When it comes to Prosecco, I believe there are three types of people: those who love it, those who turn their noses up at it, and those who will drink it . . . but only if Champagne isn’t available. I fall pretty firmly into the last category. Given a choice, I’d almost always opt for Champagne – unless I’m mixing my sparkling wine with orange juice (Helllooooo Boozy Brunch!!)
For many, sparkling wine is a commodity – completely interchangeable. And that’s totally fine. Others (present company included) are a bit more selective about their bubbles. For me, I really like what autolysis* brings to the party so, if Champagne isn’t available I’ll look for a label that says “methode traditionalle” or “methode champenoise” – which indicates that the wine was made in the traditional method* – in other words, the same way that Champagne is made. Prosecco, on the other hand, is produced by what is referred to as the tank method.*
*I realize that these terms are total winespeak for any relative newbies who might be reading this, so if you’re not exactly sure what those corkdorky terms mean – here’s a (very) quick debrief:
Traditional Method. Once the base wine is finished, it undergoes a second fermentation in the bottle. To accomplish this, a bit of yeast and sugar are mixed together, added to the base wine, and then the bottle is sealed up. As in the first fermentation, the yeast consumes the sugar and produces alcohol and CO2 – but since this is happening within a sealed bottle, there’s nowhere for the CO2 to escape to. So it remains in the bottle – creating the sparkle.
After the sugar is consumed, the yeast dies 😦 but its work is not yet done! Dead yeast cells are referred to in winespeak as “lees.” The wine “rests on the lees” for a period of time after the second fermentation is complete and this is where autolysis occurs. Autolysis is essentially the enzymatic breakdown of dead yeast cells . . . and if your eyes just glazed over by reading that sentence you’re not alone! I’ve been trying to wrap my brain around this myself. Yet another scientific concept that I’m struggling with. The duration of autolysis can be anywhere from a few months to several years – the more time spent, the more yeasty/bready characteristics in the resulting wine. Usually, lees aging needs to be at least 18 months in order for the wine to show any autolytic characteristics.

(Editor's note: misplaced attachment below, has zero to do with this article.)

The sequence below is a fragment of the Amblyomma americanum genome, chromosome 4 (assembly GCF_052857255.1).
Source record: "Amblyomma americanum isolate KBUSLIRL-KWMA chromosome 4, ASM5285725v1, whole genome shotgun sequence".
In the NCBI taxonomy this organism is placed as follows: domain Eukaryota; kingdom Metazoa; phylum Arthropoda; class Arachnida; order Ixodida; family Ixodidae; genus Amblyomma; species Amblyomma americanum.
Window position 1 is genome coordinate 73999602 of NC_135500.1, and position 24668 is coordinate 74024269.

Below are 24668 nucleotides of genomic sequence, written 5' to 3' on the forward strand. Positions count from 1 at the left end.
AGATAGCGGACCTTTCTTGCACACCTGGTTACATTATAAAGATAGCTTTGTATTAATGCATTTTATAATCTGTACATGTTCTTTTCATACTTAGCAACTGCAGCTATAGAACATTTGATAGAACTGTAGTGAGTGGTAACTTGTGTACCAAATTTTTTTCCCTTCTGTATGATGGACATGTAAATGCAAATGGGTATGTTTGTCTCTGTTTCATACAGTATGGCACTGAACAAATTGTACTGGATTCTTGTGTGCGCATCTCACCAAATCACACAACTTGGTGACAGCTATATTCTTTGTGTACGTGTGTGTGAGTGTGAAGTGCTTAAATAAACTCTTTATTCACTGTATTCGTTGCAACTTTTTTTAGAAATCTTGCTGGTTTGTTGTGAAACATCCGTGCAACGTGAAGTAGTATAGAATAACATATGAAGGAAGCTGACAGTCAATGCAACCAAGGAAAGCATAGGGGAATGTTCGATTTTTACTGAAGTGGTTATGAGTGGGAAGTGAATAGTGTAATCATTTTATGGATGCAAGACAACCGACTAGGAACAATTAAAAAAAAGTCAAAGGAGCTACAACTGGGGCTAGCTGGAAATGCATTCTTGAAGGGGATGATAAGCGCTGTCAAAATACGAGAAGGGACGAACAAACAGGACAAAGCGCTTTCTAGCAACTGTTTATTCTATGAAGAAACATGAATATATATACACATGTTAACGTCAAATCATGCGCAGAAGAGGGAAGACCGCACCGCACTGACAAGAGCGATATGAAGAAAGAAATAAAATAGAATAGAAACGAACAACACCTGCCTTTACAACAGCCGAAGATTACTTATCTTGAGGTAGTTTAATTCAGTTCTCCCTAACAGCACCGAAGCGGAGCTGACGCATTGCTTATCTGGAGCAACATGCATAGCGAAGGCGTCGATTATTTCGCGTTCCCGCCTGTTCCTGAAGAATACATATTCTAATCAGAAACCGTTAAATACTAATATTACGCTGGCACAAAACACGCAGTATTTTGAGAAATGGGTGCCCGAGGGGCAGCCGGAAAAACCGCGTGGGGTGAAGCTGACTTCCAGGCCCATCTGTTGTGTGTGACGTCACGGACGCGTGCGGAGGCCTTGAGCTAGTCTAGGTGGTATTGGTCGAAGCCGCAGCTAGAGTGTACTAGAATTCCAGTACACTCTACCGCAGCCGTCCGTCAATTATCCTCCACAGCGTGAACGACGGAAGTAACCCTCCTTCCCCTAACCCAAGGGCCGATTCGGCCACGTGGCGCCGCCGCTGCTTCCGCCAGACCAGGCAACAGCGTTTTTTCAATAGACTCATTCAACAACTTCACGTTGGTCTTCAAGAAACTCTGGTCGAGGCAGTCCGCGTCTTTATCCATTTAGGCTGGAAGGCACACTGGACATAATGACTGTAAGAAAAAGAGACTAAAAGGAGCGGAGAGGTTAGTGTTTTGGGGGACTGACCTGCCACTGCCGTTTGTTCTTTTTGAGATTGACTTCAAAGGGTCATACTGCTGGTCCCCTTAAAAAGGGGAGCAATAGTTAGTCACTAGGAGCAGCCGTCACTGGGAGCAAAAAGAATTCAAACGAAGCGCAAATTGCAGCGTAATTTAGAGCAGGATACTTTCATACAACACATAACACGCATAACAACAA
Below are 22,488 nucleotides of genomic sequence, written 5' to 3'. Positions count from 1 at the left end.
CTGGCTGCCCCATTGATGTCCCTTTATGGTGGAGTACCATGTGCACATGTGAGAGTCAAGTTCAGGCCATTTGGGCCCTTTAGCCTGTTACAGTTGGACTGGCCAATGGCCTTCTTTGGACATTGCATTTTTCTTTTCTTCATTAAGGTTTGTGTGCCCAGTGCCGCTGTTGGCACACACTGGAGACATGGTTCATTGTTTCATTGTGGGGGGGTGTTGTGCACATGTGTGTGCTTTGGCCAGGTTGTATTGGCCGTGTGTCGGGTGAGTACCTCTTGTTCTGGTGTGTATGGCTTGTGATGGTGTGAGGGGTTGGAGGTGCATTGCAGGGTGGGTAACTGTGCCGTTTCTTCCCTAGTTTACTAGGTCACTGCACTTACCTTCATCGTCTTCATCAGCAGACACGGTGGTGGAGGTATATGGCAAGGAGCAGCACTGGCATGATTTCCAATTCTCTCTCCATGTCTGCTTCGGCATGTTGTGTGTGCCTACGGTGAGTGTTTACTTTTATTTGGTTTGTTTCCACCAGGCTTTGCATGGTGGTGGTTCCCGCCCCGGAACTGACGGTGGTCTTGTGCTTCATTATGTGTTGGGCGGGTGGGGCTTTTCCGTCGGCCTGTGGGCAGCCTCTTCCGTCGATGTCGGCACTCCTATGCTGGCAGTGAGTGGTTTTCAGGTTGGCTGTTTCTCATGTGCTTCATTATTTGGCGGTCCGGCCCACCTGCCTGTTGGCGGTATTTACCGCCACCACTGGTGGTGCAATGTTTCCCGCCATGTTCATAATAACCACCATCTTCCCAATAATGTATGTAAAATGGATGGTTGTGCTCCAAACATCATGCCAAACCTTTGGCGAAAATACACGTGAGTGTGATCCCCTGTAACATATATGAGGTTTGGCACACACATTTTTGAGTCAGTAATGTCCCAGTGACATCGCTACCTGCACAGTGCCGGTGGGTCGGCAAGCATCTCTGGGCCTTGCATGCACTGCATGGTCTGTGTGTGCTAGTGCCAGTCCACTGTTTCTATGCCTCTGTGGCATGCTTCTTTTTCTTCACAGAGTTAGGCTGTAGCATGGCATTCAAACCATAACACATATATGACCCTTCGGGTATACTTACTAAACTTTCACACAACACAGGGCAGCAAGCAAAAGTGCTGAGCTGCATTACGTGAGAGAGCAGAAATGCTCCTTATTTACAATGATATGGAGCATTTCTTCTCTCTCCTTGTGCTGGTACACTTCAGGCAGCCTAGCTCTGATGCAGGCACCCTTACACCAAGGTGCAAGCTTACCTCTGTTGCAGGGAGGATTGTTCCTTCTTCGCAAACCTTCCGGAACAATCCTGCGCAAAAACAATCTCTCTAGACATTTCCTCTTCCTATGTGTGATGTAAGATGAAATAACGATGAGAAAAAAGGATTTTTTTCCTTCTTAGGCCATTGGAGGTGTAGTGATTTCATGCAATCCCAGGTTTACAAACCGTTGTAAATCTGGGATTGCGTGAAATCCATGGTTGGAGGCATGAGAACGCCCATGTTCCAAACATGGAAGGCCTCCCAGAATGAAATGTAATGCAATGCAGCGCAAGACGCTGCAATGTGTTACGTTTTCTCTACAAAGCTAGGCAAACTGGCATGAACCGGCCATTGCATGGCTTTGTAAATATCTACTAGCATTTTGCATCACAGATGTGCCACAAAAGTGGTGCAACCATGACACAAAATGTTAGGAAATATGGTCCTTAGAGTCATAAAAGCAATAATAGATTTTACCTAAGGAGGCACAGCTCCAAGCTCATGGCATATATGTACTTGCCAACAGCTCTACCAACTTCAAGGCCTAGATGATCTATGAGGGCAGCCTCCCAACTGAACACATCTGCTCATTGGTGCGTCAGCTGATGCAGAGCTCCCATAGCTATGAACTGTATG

Tank Method (aka Charmat Method). With this method, the second fermentation takes place in a large pressurized tank as opposed to inside the bottle. The tank method is cheaper, faster and requires less labor than the traditional method. It’s also used with more aromatic grape varieties like Glera (the primary grape of Prosecco) and Riesling (used in German Sekt) since there isn’t the degree of lees contact – which can overwhelm the delicate fruitiness of these varietals. While you still get bubbles with the tank method, the resulting wine is much more fruity and fresh. You don’t get as much (or any) of those yummy bread dough, brioche aromas that you do with the traditional method.
While Prosecco is Italy’s best-known sparkling wine (and best-selling at over 220 million bottles a year!), the country also produces a handful of sparklers made in the same method as Champagne. And, typically, at a fraction of the cost. Here are three traditional method Italian sparkling wines that are great alternatives (NOT substitutes, because in my opinion – there is none!) for Champagne: